May 26, 2017 at 6:48 am
The Miniaturist was the most tedious and overrated thing ever – I got through about 4 chapters. But I quite liked the girl on the train. Yes I agree if you have actually finished a book, especially one as long as The Goldfinch, you’re allowed to say whatever you like about it
May 31, 2017 at 12:27 am
Totally agree with Miniaturist!
May 25, 2017 at 8:22 pm
I love the Carly Simon song from the film. I cried when it came on the radio just after having my first baby.
The main influence that I found irritating in The Goldfinch that you didn’t mention was Harry Potter. Hobie was Dumbledore and he had a painting to reflect his grief instead of a mirror. It was all over it to the point it got a bit silly. But she can really write and I’ve overlooked a ton of silliness for when she’s exquisite.
May 26, 2017 at 6:49 am
that passed me by entirely
May 26, 2017 at 7:56 am
Boris even calls the main character Potter. Once I’d seen it I couldn’t unsee it.
May 25, 2017 at 10:54 am
Everyone must read Man at the Helm. I had a child free morning and I took it to a coffee shop and had tears running down my cheeks I was laughing so much. it was also very moving and poignant. Buy buy buy. Best book I’ve read this year. By Nina Stibbe.
Oh really?? I sort of can’t bear Nina Stibbe…
May 25, 2017 at 5:56 pm
Just started Herman Koch’s The Dinner – set over one evening (with flashbacks) in a very poncey Amsterdam restaurant. Being made into a Major Motion Picture! Loving it, have another of his lined up on the strength of the reviews on this one (always late to the party on books, they have to get a lot of good reviews and then word of mouth before I will commit, but once I’m in I always finish).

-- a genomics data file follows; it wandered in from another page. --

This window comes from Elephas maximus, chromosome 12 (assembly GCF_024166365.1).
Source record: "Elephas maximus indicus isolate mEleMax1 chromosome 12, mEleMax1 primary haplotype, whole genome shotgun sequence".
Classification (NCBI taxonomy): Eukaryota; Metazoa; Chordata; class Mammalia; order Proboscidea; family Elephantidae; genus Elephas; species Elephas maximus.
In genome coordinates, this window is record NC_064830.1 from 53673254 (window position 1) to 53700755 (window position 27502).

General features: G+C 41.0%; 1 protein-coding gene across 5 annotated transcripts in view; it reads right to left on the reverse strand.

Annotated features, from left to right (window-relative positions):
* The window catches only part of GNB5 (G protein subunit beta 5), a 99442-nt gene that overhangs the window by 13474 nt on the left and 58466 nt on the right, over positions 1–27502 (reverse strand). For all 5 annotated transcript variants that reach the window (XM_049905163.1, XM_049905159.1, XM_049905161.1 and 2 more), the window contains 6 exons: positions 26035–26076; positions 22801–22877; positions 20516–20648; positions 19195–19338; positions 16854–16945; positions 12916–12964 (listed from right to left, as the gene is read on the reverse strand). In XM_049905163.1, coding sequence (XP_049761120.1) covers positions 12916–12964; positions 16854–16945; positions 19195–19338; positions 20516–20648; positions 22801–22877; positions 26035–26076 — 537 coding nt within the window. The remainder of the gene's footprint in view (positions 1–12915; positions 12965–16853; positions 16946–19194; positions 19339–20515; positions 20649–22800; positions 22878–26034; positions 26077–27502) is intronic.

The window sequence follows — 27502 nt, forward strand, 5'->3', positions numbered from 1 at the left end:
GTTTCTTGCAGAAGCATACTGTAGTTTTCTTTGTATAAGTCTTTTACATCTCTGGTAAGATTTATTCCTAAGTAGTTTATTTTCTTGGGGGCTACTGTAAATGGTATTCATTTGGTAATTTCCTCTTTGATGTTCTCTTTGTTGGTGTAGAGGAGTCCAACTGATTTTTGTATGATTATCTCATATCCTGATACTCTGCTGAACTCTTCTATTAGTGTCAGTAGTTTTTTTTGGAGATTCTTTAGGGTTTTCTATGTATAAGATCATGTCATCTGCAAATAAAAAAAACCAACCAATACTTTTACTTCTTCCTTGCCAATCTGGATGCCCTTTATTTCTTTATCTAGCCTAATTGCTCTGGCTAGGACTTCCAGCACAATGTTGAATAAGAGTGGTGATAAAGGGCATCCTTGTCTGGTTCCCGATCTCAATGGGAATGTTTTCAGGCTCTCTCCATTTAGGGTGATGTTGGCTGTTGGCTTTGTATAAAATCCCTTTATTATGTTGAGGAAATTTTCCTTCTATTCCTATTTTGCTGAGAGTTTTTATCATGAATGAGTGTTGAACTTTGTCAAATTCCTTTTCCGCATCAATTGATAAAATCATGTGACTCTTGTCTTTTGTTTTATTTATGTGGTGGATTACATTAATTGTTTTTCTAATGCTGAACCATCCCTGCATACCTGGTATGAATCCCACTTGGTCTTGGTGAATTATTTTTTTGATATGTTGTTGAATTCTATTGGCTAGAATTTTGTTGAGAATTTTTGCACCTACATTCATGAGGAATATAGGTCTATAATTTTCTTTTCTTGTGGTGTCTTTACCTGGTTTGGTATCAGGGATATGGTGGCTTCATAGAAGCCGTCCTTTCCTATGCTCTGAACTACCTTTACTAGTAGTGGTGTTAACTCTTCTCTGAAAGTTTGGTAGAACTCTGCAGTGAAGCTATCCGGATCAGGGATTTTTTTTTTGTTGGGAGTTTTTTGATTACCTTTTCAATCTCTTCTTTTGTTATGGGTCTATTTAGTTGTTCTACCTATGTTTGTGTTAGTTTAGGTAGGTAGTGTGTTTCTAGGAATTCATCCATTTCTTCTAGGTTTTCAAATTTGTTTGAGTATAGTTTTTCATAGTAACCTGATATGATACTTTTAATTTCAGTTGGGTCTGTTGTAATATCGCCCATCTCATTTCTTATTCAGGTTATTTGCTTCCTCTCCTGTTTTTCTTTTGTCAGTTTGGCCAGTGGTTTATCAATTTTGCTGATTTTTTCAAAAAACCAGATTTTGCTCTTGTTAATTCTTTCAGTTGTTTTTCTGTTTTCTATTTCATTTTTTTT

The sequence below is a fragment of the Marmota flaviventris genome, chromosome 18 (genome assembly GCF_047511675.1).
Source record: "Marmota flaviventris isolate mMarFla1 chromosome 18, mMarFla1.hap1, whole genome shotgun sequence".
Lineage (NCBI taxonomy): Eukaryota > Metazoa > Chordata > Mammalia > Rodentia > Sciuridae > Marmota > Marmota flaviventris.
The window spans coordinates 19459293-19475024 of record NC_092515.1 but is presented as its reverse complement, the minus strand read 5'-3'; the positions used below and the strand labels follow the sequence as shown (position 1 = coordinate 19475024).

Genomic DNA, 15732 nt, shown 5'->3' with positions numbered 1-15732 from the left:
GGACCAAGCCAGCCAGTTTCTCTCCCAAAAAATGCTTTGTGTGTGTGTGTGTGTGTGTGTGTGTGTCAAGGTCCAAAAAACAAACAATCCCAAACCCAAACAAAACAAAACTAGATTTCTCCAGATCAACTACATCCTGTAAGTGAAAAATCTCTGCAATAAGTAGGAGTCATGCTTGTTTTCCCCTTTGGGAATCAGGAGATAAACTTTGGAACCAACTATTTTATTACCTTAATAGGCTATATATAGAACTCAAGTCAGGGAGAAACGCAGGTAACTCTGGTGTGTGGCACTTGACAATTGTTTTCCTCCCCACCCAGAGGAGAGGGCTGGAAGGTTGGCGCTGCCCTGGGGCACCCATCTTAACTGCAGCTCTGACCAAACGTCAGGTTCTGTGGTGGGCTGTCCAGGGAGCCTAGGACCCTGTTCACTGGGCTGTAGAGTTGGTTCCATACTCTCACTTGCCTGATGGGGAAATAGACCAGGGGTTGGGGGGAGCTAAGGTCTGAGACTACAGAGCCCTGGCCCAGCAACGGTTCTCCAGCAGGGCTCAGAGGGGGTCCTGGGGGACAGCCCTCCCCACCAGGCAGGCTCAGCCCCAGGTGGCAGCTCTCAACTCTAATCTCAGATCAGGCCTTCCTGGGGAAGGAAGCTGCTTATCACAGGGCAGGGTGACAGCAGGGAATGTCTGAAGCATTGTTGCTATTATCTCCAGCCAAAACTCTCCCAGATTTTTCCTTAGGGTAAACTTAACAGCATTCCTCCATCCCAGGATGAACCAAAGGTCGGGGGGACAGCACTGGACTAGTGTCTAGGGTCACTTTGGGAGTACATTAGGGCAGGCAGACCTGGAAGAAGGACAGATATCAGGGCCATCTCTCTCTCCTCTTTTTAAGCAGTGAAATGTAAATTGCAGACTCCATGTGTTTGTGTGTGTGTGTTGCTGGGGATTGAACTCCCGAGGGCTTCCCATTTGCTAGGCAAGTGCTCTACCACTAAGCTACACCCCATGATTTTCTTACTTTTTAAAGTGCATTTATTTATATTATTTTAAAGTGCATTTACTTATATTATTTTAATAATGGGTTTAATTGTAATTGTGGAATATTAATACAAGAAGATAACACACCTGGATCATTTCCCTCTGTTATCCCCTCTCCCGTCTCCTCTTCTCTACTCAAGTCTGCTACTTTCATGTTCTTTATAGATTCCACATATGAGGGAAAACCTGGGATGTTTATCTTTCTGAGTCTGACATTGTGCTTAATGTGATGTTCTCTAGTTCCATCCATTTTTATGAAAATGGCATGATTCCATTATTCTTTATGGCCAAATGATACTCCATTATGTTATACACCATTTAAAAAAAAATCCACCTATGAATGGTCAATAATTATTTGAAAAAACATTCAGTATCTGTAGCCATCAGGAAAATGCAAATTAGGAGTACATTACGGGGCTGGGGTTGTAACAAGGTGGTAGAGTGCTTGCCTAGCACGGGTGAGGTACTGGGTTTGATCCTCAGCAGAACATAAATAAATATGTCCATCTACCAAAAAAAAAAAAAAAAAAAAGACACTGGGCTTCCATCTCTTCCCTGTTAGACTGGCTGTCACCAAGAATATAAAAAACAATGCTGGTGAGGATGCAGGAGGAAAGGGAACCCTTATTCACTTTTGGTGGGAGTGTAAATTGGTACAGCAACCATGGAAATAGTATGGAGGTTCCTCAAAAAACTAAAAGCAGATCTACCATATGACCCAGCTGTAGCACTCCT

May 25, 2017 at 5:59 pm
I sort of know what you mean. Humour too strived at loses it for me, though I roar with laughter at my own jokes.
May 25, 2017 at 6:39 pm
Just heard Gail Honeyman on the book thing that Mariella Frostrup does on radio 4………..sounds good, will investigate
May 25, 2017 at 8:09 pm
Best recommendations from me so far this year: Fredrik Backman “Bear town”, a true masterpiece, makes you cry and laugh and wonder how a guy can be so gifted (All his books are fab and must-reads!). Anthony Doerr “All the light we cannot see”. Jenny Eclair “Moving”. Am currently halfway through Claire Mackintosh’s “I see you”, and it is darn good.
May 26, 2017 at 8:07 am
My best read this year was non fiction – ‘first we make the beast beautiful’ – its by Sarah Wilson of ‘I quit sugar’ fame but it’s actually about her life long battle with anxiety/bi polar and all the ways she has found to manage it. I loved it. Just felt like she was saying things that were way ahead of her time in terms of how we should be managing our lives/mental health/wellbeing in a world that doesn’t seem to ever stop.
May 30, 2017 at 4:44 pm
Thanks for this, bought it on your recommendation, just finished it, god it’s brilliant. Although I read the last chapter first (I can’t help myself, I have to know)so I didn’t find any of it funny, just very moving.